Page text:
they are less rooted in instinct theory. Laing makes considerable use
      throughout his work of psychoanalytic concepts, thereby acting as an example
      of how clinical theory can be reconciled with existential-phenomenology.
      Indeed, in the very article you yourself refer to Sartre speaks of the

      "new generation of psychiatrists (who) are seeking to establish a bond of
      reciprocity between themselves and those they are treating. Without
      abandoning anything of the immense gains of psychoanalytic knowledge, they
      respect above all, in each patient, their mislaid freedom to act as subjkects
      and agents. (Sartre, Between Existentialism & Marxism, pp. 204-205)

      You, on the other hand, seem to want to dismiss what Sartre calls the
      'immense gains' of psychoanalytic knowledge', such as the Kleinian mechanisms
      of phantasy formation I mentioned, a priori of any analysis of their
      theoretical or clinical content.
      I'm amazed you can't find any proof in the passages cited that Laing
      and Cooper want to incorporate Kleinian concepts into a Sartrean
      phenomenology. 'Phantasy', spelt thus rather than 'fantasy', is a technical
      term in psychoanalysis. Cooper and Laing explicitly advocate an
      interpretation of Genet in terms of characteristically Kleinian concepts like
      'projective identification' and other structures of unconscious phantasy.
      You rightly note that Laing, Cooper and Sartre reject the mechanstic
      nature of psychoanalytic interpretation, but they also recognise that this is
      a non-essential aspect of the metapsychology which can be overcome without
      abandoning all the other stuff like the dialectic of projective
      identification, and the theory of transference. You play the two kinds of
      'psychoanalysis', Freudian and Sartrean, off against each other, saying that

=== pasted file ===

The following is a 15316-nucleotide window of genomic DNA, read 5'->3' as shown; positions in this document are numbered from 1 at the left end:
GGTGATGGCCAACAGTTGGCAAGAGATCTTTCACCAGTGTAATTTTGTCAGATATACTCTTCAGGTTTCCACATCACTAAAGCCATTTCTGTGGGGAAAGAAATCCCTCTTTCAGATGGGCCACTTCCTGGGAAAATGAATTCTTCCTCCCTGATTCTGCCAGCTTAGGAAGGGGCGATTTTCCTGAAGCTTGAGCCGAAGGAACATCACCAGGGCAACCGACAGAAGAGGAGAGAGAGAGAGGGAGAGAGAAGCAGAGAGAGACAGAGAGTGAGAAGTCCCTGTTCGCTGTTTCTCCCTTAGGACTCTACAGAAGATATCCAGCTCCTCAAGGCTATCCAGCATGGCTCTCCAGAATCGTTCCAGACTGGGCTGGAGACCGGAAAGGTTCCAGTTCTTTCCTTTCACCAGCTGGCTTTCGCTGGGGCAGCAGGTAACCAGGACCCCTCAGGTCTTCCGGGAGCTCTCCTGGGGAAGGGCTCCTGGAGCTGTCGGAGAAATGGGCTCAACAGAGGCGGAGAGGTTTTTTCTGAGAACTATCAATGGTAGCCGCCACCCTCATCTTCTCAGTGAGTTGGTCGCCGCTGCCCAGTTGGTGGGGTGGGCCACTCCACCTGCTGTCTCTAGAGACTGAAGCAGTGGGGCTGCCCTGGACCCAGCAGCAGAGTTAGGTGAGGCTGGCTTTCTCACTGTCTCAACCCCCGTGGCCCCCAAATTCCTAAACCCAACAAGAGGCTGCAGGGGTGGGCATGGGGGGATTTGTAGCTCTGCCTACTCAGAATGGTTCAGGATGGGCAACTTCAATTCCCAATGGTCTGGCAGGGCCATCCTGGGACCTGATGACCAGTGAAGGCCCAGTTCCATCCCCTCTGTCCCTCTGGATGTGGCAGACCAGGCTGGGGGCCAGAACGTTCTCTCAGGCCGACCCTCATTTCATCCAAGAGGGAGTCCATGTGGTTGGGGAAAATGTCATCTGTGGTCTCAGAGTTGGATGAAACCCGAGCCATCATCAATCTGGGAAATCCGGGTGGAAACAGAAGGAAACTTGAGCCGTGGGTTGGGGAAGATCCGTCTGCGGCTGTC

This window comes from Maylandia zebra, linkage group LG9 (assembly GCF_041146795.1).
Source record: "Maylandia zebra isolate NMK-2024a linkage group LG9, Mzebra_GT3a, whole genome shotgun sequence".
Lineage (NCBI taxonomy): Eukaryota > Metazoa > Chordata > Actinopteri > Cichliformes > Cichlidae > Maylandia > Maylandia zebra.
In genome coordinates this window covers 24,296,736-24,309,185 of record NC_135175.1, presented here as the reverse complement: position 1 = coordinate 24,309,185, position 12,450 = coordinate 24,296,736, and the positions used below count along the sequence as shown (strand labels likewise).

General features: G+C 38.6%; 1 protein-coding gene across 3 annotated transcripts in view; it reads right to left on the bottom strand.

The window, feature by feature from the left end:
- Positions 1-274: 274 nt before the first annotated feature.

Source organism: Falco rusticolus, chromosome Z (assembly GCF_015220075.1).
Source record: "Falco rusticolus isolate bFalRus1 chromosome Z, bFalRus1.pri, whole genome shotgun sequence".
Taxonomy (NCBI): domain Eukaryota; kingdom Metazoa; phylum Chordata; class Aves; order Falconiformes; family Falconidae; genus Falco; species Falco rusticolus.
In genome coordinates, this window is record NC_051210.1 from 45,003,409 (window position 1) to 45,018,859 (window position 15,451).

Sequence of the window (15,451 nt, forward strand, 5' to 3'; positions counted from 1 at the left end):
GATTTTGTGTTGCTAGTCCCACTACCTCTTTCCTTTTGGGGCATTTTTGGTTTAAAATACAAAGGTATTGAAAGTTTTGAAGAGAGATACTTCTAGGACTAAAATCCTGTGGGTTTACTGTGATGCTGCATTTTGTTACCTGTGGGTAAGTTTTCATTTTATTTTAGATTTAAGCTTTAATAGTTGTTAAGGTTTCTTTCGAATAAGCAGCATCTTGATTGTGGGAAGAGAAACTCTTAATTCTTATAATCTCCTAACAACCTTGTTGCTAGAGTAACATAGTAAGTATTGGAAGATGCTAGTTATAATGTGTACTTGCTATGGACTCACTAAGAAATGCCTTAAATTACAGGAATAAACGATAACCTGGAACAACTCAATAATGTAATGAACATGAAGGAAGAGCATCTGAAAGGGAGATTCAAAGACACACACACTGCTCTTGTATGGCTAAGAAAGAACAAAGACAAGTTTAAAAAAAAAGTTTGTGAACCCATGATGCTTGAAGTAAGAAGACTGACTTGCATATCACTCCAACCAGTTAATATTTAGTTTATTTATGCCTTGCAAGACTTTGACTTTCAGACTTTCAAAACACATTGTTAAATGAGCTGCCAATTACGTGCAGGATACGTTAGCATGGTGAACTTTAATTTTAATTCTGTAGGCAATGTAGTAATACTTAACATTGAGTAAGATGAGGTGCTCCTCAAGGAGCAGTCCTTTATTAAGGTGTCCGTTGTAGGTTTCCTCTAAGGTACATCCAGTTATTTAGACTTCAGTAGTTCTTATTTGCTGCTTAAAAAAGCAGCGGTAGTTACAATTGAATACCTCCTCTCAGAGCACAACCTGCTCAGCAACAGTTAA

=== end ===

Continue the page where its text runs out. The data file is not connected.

Laing advocates the latter not the former. I think you are exagerrating the
      differences. The differences are important but there is definitely a common
      Finally, you rightly point out that Sartre, unlike Freud, makes
      interpretations in terms of the fundamental project. You should be aware of
      the extent to which this mirrors Adler's criticisms of Freud. Adler and
      Stekel, as Sartre notes in B&N, effectively abandoned the concept of the
      unconscious and prefered to speak of 'blind spots' in consciousness rather
      than repression. Adler, like Sartre, emphasised human freedom in contrast to
      Freud's 'psyhci determinism'. Sartre's idea of the fundamental project is
      virtually identical to Adler's unified 'final goal'. This is one of the
      reasons why Sartrean criticisms of psychoanalysis are actually weakened:
      similar criticisms have been raised from within the field and modern
      psychoanalysis has tried to adapt to meet them. The question would then be
      whether a modern, more philosophical, Freudian like Lacan, Laplanche,
      Winnicott or Bion could be dismissed as casually as you seek to dismiss Freud.